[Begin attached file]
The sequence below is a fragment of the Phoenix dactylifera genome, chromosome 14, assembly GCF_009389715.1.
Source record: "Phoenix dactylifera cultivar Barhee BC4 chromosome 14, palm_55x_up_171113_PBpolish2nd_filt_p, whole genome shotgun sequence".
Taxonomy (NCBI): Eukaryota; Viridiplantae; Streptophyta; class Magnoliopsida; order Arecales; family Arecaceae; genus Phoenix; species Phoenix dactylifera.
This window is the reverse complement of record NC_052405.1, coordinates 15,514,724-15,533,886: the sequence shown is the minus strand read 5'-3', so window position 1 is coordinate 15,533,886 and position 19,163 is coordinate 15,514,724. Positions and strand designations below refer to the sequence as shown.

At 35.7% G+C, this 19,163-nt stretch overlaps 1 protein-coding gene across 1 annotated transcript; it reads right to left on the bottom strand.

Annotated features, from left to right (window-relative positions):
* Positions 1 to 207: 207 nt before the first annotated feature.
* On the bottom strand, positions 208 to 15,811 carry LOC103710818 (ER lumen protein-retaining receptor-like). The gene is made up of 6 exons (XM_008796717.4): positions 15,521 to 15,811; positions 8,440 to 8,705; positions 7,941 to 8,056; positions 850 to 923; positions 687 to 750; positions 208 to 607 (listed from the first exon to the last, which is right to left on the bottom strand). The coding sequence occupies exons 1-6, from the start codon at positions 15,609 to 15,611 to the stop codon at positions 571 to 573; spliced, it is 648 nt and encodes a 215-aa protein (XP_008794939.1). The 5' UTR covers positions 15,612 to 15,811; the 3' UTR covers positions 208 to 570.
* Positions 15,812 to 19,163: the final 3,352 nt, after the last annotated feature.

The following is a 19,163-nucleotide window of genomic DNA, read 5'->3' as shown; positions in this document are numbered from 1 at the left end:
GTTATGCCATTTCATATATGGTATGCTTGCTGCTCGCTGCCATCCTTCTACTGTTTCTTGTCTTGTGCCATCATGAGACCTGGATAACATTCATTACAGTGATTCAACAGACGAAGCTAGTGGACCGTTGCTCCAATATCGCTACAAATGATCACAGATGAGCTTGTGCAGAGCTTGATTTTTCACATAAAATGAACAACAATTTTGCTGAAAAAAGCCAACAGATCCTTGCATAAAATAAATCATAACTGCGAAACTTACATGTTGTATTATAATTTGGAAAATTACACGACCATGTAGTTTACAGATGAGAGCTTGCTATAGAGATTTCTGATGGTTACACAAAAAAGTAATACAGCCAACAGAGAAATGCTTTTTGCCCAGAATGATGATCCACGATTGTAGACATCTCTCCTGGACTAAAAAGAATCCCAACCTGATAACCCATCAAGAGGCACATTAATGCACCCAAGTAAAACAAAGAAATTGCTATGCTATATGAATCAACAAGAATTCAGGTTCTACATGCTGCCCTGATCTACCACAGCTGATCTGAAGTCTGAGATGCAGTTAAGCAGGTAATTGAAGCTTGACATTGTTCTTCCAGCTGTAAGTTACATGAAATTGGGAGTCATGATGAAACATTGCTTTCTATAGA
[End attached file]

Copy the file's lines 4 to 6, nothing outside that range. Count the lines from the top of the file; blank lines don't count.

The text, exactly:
This window is the reverse complement of record NC_052405.1, coordinates 15,514,724-15,533,886: the sequence shown is the minus strand read 5'-3', so window position 1 is coordinate 15,533,886 and position 19,163 is coordinate 15,514,724. Positions and strand designations below refer to the sequence as shown.

At 35.7% G+C, this 19,163-nt stretch overlaps 1 protein-coding gene across 1 annotated transcript; it reads right to left on the bottom strand.

Annotated features, from left to right (window-relative positions):